Local Politics

Straight-party voters could miss out on presidential election

Posted October 31, 2008 6:48 p.m. EDT
Updated October 31, 2008 8:33 p.m. EDT

— Some analysts fear that thousands of voters might miss out on picking the next president when they choose the bubble to vote for a straight-party ticket on the North Carolina ballot.

Being able to vote a straight-party ticket for all non-presidential and non-judicial races has been part of North Carolina elections since the 1960s.

The feature caught the attention of presidential candidates this year.

"You have to vote in two steps: one for president and one for the rest of the ticket," Democratic nominee Barack Obama told his supporters at a rally in downtown rally last Wednesday.

Those instructions are on a sheet of paper handed out to voters at polling places. Actually, Obama left out a step for voters who want a say in picking judges. They must mark two separate places to vote for president and a straight-party ticket, and then vote separately for judges, whose races are nonpartisan.

Despite those instructions, the Wake County Board of Elections said they have gotten calls from voters who realized their mistake later.

"We've had some calls afterwards, 'I didn't realize, and can I go vote again?'" Cherie Poucher, Wake County's elections director said. "Well, unfortunately, you can't go vote again."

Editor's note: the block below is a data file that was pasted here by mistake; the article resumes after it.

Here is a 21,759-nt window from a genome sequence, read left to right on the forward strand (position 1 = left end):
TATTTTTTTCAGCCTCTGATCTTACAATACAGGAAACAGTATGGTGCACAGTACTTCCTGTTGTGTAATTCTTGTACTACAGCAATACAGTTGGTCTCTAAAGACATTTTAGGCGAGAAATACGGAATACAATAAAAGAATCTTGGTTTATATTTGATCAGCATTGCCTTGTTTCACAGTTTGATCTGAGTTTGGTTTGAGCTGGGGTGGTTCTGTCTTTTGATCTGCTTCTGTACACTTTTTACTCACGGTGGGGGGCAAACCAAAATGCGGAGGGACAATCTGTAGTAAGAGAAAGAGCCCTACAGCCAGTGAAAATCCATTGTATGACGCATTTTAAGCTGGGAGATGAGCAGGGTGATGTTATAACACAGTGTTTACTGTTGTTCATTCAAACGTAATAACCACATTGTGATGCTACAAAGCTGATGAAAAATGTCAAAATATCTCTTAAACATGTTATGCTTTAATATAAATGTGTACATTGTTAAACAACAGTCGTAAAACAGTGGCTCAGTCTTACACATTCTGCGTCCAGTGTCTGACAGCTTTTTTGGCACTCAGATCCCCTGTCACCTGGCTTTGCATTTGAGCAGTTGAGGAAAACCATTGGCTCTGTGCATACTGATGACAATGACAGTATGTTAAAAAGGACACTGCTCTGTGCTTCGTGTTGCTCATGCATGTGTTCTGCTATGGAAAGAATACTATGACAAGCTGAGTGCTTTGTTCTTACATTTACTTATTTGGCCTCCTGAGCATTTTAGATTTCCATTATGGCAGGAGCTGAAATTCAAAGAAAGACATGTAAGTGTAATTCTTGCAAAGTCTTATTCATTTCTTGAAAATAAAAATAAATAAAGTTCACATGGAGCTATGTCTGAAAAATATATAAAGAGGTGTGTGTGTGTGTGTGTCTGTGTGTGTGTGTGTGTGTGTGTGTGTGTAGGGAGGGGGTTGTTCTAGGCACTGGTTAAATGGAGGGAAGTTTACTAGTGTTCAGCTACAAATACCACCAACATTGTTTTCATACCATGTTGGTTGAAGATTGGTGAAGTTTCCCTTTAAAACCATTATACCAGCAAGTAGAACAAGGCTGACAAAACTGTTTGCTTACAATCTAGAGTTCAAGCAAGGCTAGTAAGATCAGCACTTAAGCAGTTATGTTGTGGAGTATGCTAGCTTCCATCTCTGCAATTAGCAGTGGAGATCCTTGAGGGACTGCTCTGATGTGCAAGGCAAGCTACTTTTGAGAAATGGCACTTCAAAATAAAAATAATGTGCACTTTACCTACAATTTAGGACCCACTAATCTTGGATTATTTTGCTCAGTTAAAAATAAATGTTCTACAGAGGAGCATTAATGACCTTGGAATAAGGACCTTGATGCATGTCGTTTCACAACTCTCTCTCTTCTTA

Christine Grant said she voted separately for president and a straight ticket – but was surprised to learn, afterward, that the nonpartisan races required separate votes.

"I did fill in some, but not all. But I thought it was still part of the straight-party vote," Grant said.

Grant laughingly said that voters need a Ph.D. to figure out the ballot and then added, "Yeah, I have a Ph.D."

Democracy North Carolina, a nonpartisan election watchdog group, has also gotten calls from people who realized they missed out when they only voted straight ticket, Bob Hall, the group's executive director, said.

"It may be 10 people. It may be 10,000 people," Hall said. "If this is a very close race, I'm sure that this issue of the straight-party ticket is going to be a point of contention."

Ultimately, Hall said, it will be necessary to change the policy of straight-ticket voting in North Carolina.

In the meantime, election officials said, the best advice on voting can be found on the instruction sheets at the ballot booth.

"We do hope that everybody takes the time to read the instructions," Poucher said.